Skip to content Skip to navigation

Scientists discover how oxygen loss saps a lithium-ion battery’s voltage

Oxygen molecules seep out of the billions of nanoparticles.
Greg Stewart/SLAC National Accelerator Laboratory)
Jun 14 2021
Faculty, Fellow, Research, Stanford

When lithium ions flow in and out of a battery electrode during charging and discharging, a tiny bit of oxygen seeps out and the battery’s voltage – a measure of how much energy it delivers – fades an equally tiny bit. The losses mount over time, and can eventually sap the battery’s energy storage capacity by 10-15%.

Now researchers have measured this super-slow process with unprecedented detail, showing how the holes, or vacancies, left by escaping oxygen atoms change the electrode’s structure and chemistry and gradually reduce how much energy it can store.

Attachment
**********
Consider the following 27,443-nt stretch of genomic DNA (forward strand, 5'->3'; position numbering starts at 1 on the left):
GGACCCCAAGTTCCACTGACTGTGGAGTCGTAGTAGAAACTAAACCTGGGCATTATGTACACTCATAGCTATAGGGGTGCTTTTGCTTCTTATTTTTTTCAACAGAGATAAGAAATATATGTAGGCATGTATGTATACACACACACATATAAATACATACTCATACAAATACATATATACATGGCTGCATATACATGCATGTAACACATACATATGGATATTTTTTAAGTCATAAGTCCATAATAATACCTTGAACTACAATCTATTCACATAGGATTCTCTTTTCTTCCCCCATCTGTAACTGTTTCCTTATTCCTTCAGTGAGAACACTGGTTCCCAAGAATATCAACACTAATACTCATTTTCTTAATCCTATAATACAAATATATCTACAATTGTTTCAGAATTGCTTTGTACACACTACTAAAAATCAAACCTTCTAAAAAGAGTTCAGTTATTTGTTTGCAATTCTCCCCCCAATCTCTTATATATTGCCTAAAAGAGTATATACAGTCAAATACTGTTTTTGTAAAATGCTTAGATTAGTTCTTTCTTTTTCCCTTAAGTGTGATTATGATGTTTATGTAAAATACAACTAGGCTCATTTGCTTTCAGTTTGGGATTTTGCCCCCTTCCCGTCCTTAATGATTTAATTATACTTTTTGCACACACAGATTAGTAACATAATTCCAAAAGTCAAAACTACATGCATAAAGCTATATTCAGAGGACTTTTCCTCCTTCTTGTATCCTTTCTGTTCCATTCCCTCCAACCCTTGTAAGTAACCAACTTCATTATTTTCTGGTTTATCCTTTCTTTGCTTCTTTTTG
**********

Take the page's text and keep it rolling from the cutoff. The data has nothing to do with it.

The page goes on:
The results contradict some of the assumptions scientists had made about this process and could suggest new ways of engineering electrodes to prevent it.

Study lead, Peter Csernica is a 2016 SGF Fellow.

Read the full article